TAMPA, August 29, 2012, ( – In a variation on the acceptance speech he might have given if circumstances were different, Rick Santorum delivered a pitched defense of life, liberty, and family at the Republican National Convention’s opening night event.

Sounding a theme he repeated on the campaign trail – which was eventually picked up by Mitt Romney, he told young people to do three things: “Graduate from high school, work hard, and get married before you have children – and the chance you will ever be in poverty is just two percent. Yet if you don’t do these three things you’re 38 times more likely to end up in poverty,” he said.

“We understand many Americans don’t succeed because the family that should be there to guide them and serve as the first rung on the ladder of success isn’t there, or is badly broken,” he said. “The fact is that marriage is disappearing in places where government dependency is highest.”

“If America is going to succeed, we must stop the assault on marriage and the family,” he said to applause. “It’s a sturdy ladder to success that is built with healthy families, education, and hard work. But President Obama’s policies undermine the traditional family [and] weaken the education system.”

He briefly recounted the inspiring story of holding the hands of his special needs daughter, Bella, which elicited greater applause and emotion from the crowd in Tampa on Tuesday night.

“I thank God that America still has one party that reaches out their hands in love to lift up all of God’s children – born and unborn – and says that each of us has dignity and all of us have the right to live the American Dream,” he concluded.  “In November, we have a chance to vote for life and liberty, not dependency.”

Joan Walsh of accused Santorum of “race-baiting and lying” in the speech. “Santorum linked Obama’s waiving the work requirement [for welfare recipients]…to ‘his refusal to enforce the immigration law.’ Welfare recipients and illegal immigrants, oh my! Santorum made sure to scare the white working class with the depredation of those non-white slackers and moochers.”

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Walsh’s statements proved more incendiary than those of former Obama administration spokesman Robert Gibbs, who simply said the former Pennsylvania senator failed to connect with swing-voters.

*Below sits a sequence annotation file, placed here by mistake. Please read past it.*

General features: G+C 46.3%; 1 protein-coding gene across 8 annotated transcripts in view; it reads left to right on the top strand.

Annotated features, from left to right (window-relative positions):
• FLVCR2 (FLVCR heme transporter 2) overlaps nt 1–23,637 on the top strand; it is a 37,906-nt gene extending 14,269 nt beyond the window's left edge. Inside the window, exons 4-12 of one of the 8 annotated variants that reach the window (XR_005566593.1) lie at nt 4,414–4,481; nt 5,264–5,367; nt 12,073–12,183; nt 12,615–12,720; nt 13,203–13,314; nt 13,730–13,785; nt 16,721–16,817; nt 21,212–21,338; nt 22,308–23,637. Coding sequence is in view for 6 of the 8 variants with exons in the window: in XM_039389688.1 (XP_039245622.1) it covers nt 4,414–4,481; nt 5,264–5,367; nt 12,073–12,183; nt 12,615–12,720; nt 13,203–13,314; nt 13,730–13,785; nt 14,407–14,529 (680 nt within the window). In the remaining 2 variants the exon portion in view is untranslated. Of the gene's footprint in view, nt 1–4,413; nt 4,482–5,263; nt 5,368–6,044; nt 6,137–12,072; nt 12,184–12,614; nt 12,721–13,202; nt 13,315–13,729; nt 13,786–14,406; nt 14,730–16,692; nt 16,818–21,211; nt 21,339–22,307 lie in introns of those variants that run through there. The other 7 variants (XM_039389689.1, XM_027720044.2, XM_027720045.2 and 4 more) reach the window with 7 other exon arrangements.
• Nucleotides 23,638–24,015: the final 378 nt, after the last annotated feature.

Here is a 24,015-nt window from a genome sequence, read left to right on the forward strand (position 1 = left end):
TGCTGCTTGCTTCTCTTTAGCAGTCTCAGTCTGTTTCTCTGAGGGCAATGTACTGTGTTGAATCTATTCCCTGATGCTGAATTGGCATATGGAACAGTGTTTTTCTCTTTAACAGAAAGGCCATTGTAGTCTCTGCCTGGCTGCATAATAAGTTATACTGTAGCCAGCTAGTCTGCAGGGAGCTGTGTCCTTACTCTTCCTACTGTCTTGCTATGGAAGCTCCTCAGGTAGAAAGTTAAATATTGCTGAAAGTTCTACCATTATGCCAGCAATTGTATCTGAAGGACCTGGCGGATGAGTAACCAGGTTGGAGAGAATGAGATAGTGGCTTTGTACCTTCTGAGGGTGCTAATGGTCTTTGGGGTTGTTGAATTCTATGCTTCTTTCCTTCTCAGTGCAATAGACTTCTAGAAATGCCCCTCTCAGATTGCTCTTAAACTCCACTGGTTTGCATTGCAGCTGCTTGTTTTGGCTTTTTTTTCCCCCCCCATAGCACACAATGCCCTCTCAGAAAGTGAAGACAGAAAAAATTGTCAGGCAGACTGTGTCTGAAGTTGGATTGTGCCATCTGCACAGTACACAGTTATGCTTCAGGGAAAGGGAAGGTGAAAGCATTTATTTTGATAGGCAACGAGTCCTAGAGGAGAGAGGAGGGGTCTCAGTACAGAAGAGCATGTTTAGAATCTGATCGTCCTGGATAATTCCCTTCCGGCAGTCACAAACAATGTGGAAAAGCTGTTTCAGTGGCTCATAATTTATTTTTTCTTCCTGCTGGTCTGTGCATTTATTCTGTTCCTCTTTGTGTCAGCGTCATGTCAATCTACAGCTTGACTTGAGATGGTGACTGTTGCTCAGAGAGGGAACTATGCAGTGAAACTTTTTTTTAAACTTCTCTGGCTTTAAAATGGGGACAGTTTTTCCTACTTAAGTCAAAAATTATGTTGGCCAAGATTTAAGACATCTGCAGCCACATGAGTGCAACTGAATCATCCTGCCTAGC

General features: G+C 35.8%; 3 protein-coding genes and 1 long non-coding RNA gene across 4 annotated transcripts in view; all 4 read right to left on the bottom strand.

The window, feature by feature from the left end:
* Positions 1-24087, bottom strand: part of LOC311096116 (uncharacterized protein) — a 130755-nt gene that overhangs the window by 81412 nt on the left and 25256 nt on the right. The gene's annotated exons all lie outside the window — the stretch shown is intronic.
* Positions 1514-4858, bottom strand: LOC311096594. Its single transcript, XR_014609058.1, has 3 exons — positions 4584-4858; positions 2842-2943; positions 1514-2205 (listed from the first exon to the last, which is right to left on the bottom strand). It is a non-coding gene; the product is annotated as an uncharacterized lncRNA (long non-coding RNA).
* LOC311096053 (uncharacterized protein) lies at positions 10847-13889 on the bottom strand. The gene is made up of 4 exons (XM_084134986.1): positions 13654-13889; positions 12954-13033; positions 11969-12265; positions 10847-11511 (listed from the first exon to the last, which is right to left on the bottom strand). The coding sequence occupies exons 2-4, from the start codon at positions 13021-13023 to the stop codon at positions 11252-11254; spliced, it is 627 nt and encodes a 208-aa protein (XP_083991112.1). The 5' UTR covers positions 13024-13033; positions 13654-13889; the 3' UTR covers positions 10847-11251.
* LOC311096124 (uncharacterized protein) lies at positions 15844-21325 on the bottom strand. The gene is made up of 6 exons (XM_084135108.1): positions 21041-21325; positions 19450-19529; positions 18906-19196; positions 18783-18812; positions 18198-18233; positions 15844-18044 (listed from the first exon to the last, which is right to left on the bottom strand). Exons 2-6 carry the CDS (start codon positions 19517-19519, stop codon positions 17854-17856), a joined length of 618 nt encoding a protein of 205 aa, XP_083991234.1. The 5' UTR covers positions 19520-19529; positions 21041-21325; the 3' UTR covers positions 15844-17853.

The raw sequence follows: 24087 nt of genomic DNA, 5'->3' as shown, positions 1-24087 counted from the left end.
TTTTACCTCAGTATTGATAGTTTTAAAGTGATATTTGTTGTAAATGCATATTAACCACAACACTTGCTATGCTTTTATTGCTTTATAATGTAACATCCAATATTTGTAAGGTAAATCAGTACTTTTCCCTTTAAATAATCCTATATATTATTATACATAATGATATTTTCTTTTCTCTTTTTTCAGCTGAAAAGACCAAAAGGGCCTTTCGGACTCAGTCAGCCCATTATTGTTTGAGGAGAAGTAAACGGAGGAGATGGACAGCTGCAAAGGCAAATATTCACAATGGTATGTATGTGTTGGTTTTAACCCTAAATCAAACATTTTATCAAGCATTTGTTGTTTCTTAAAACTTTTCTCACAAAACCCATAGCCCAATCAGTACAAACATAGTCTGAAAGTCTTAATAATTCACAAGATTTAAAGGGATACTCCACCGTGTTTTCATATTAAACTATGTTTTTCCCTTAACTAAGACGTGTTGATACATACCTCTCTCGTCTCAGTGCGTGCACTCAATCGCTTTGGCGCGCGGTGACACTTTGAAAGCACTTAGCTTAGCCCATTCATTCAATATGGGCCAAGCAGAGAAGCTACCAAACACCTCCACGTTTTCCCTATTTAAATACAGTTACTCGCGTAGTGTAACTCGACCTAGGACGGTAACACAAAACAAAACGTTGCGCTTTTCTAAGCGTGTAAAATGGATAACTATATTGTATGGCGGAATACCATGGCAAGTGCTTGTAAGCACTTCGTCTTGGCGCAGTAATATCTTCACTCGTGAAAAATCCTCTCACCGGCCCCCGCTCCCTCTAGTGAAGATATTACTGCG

However, those issues allowed Santorum to score wins in states like Iowa, Minnesota, Missouri, and Colorado during the nominating process. Santorum’s home state of Pennsylvania is considered safely in the Democratic column, but Republicans continue to dream of winning the statewide race there, a feat Santorum has accomplished. 

An unsigned article at called the speech “a slight concession to social conservatives by the GOP establishment.”

Santorum used it to emphasize issues of life and family, “issues that Romney’s establishment Republican advisors have studiously kept him away from so far.”

Santorum strayed into other issues dear to social and small government conservatives, as well.

Aside from dependency and immigration, Santorum said President Obama’s “solution” to plummeting test scores “has been to deny parents choice, attack private schools, and nationalize curriculum and student loans. Mitt Romney believes that parents and the local community must be put in charge — not the Department of Education.”

Santorum also sounded the alarm over President Obama’s readiness to rule by executive order. “America take heed, when a president can simply give a speech or write a memo and change the law to do what the law says he can’t, we weaken our republic,” he said.

Monday’s RNC program included conservative speeches from Santorum, Virginia Governor Bob McDonnell, and Texas U.S. Senate candidate Ted Cruz, a Tea Party favorite who upset an establishment favorite. Santorum and Cruz, stated, represent the wing of constituents that “make Washington’s establishment Republican political class nervous as the devil – they actually mean what they say about the conservative agenda.”


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